considered to be essential for the monument's support and preservation.
Source: Historic England
Large univallate hillforts are defined as fortified enclosures of varying
shape, ranging in size between 1ha and 10ha, located on hilltops and
surrounded by a single boundary comprising earthworks of massive proportions.
They date to the Iron Age period, most having been constructed and used
between the fourth century BC and the first century AD, although evidence for
earlier use is present at most sites. The size of the earthworks reflects the
ability of certain social groups to mobilise the labour necessary for works on
such a monumental scale, and their function may have had as much to do with
display as defence. Large univallate hillforts are also seen as centres of
redistribution, both for subsistence products and items produced by craftsmen.
The ramparts are of massive proportions except in locations where steepness of
slope precludes easy access. They can vary between 6m and 20m wide and may
survive to a height of 6m. The ditches can measure between 6m and 13m wide and
between 3m and 5m deep. Access to the interior is generally provided by one or
two entrances which often take the form of long passages formed by inturned
ramparts and originally closed by a gate located towards the inner end of the
passageway. The entrance may be flanked by guardrooms and/or accompanied by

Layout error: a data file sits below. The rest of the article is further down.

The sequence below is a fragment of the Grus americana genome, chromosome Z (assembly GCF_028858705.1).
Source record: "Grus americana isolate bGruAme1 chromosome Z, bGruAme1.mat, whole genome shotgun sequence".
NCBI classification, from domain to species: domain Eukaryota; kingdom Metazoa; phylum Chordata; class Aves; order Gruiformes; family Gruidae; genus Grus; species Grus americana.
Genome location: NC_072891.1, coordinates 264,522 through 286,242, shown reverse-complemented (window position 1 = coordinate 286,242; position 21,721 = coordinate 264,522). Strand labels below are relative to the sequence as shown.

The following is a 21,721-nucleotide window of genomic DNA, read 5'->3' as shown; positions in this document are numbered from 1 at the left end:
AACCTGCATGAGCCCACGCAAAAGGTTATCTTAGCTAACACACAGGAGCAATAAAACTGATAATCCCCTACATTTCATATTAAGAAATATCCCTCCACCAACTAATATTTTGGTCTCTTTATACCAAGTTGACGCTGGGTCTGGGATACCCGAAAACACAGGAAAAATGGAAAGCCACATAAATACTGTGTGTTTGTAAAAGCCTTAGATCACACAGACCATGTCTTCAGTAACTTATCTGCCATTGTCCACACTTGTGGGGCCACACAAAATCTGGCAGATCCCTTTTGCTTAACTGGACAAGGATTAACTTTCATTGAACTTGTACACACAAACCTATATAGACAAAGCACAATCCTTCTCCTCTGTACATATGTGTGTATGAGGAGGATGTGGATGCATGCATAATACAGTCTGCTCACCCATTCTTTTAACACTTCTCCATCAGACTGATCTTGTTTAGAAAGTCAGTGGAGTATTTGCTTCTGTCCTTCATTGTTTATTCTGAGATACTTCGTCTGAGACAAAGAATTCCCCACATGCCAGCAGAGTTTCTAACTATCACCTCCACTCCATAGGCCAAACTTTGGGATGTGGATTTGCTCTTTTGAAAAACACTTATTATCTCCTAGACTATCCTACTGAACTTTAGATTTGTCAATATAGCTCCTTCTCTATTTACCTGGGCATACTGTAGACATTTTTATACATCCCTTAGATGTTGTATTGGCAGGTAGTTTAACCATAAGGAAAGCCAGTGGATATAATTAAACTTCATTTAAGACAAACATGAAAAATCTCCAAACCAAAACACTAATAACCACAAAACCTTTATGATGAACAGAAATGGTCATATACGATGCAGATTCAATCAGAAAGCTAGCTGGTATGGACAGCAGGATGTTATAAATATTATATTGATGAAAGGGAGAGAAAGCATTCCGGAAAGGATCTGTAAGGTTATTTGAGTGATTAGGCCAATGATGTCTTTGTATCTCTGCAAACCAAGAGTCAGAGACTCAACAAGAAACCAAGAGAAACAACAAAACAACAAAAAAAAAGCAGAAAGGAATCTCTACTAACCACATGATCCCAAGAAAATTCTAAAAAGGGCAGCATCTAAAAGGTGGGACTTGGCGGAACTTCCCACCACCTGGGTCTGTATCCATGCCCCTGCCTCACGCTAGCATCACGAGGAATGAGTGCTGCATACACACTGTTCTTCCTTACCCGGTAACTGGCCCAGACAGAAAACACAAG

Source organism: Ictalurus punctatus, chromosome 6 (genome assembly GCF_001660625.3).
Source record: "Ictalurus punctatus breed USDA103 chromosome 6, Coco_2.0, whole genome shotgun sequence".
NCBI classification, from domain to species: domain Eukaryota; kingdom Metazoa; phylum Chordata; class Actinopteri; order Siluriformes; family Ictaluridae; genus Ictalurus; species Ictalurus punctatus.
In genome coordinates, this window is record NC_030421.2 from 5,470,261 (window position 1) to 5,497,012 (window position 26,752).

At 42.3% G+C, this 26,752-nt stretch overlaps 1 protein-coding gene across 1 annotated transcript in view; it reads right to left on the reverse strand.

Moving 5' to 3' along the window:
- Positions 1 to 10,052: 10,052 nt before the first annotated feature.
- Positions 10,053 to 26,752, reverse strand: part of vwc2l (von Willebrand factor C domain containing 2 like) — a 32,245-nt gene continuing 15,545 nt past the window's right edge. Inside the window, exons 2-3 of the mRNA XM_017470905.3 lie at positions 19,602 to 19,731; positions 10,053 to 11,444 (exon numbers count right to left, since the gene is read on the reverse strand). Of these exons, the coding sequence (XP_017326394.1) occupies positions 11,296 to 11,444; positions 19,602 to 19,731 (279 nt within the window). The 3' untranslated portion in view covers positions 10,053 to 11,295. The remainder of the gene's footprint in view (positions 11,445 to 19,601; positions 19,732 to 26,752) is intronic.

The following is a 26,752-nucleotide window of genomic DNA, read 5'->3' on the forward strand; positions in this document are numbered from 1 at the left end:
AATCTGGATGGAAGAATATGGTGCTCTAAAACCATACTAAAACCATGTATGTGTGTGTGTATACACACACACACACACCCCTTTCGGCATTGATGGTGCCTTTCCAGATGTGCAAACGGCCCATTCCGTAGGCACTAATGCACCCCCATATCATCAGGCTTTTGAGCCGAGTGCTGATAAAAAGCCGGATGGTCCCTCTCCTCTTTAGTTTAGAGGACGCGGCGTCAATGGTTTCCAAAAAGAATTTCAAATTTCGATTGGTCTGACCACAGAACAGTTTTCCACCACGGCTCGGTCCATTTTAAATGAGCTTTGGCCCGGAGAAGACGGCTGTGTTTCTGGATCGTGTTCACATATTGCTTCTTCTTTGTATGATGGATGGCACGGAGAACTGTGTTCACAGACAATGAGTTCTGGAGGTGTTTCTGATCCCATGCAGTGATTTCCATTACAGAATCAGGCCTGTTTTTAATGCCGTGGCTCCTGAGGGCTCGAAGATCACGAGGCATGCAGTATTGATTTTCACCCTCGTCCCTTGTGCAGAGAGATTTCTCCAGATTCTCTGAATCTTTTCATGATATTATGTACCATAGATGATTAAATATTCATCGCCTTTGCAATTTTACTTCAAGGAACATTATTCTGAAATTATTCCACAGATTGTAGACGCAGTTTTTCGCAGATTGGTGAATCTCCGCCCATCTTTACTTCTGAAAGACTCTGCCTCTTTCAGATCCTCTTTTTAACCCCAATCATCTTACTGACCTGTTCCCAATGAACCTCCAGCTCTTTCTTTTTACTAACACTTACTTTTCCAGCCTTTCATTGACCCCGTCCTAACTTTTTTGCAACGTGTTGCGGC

outworks. Internal features included timber or stone round houses; large
storage pits and hearths; scattered postholes, stakeholes and gullies; and
square or rectangular buildings supported by four to six posts, often
represented by postholes, and interpreted as raised granaries. Large
univallate hillforts are rare with between 50 and 100 examples recorded
nationally. Most are located within southern England where they occur on the
chalklands of Wessex, Sussex and Kent. The western edge of the distribution is
marked by scattered examples in north Somerset and east Devon, while further
examples occur in central and western England and outliers further north.
Within this distribution considerable regional variation is apparent, both in
their size, rampart structure and the presence or absence of individual
components. In view of the rarity of large univallate hillforts and their
importance in understanding the organisation and regional structure of Iron
Age society, all examples with surviving archaeological remains are believed
to be of national importance.
The hillfort on Ingleborough is a well preserved and geographically
isolated example of a large univallate hillfort; it is also the highest in
England. Although the rampart is somewhat disturbed by land slippage and other
forms of erosion including human pressure on the site, substantial areas
remain intact. These include sections of the rampart, which is considered to
be unique in its construction in England. In addition a number of hut circle
foundations are clearly discernible.
Source: Historic England
Books and journals
Bowden, M C B, Mackay, D A, Blood, N K (RCHME), Ingleborough Hillfort, (1988)
Phillips, J, The Rivers, Mountains and Sea Coast of Yorkshire, (1855)
Bowden, M C B, Mackay, D A, Blood, NK (RCHME), 'Proceedings of the Prehistoric Society.' in A New Survey of Ingleborough Hillfort, North Yorkshire., (1989), 267-271
King, A, 'Y.A.S. Prehistory Research Section Bulletin.' in The Ingleborough Hillfort, North Yorkshire, , Vol. 24, (1987)
Raistrick, A, 'Yorkshire Archaeological Journal.' in Iron Age Settlement In West Yorkshire., , Vol. 34, (1939), 115-50
Source: Historic England